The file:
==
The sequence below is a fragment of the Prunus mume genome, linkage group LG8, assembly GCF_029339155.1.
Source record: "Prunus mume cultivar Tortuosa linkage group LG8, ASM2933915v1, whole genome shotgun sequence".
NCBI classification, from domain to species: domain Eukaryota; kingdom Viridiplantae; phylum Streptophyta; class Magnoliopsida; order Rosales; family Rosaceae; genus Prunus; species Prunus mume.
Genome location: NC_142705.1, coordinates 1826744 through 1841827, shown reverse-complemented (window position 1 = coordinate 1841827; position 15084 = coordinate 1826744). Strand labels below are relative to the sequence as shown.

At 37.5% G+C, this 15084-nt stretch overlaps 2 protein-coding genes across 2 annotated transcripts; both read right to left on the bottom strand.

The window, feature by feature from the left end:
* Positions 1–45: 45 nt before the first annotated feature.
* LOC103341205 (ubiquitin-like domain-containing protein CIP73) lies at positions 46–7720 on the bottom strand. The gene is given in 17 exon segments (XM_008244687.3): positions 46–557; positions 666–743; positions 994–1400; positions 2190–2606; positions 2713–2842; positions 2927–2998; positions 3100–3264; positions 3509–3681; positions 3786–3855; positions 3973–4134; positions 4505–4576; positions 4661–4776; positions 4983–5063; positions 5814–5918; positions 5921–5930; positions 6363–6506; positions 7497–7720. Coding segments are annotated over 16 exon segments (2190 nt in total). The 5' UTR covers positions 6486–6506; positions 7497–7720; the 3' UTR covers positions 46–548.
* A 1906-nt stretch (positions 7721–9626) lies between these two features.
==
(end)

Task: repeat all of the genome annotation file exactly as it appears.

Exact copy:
The sequence below is a fragment of the Prunus mume genome, linkage group LG8, assembly GCF_029339155.1.
Source record: "Prunus mume cultivar Tortuosa linkage group LG8, ASM2933915v1, whole genome shotgun sequence".
NCBI classification, from domain to species: domain Eukaryota; kingdom Viridiplantae; phylum Streptophyta; class Magnoliopsida; order Rosales; family Rosaceae; genus Prunus; species Prunus mume.
Genome location: NC_142705.1, coordinates 1826744 through 1841827, shown reverse-complemented (window position 1 = coordinate 1841827; position 15084 = coordinate 1826744). Strand labels below are relative to the sequence as shown.

At 37.5% G+C, this 15084-nt stretch overlaps 2 protein-coding genes across 2 annotated transcripts; both read right to left on the bottom strand.

The window, feature by feature from the left end:
* Positions 1–45: 45 nt before the first annotated feature.
* LOC103341205 (ubiquitin-like domain-containing protein CIP73) lies at positions 46–7720 on the bottom strand. The gene is given in 17 exon segments (XM_008244687.3): positions 46–557; positions 666–743; positions 994–1400; positions 2190–2606; positions 2713–2842; positions 2927–2998; positions 3100–3264; positions 3509–3681; positions 3786–3855; positions 3973–4134; positions 4505–4576; positions 4661–4776; positions 4983–5063; positions 5814–5918; positions 5921–5930; positions 6363–6506; positions 7497–7720. Coding segments are annotated over 16 exon segments (2190 nt in total). The 5' UTR covers positions 6486–6506; positions 7497–7720; the 3' UTR covers positions 46–548.
* A 1906-nt stretch (positions 7721–9626) lies between these two features.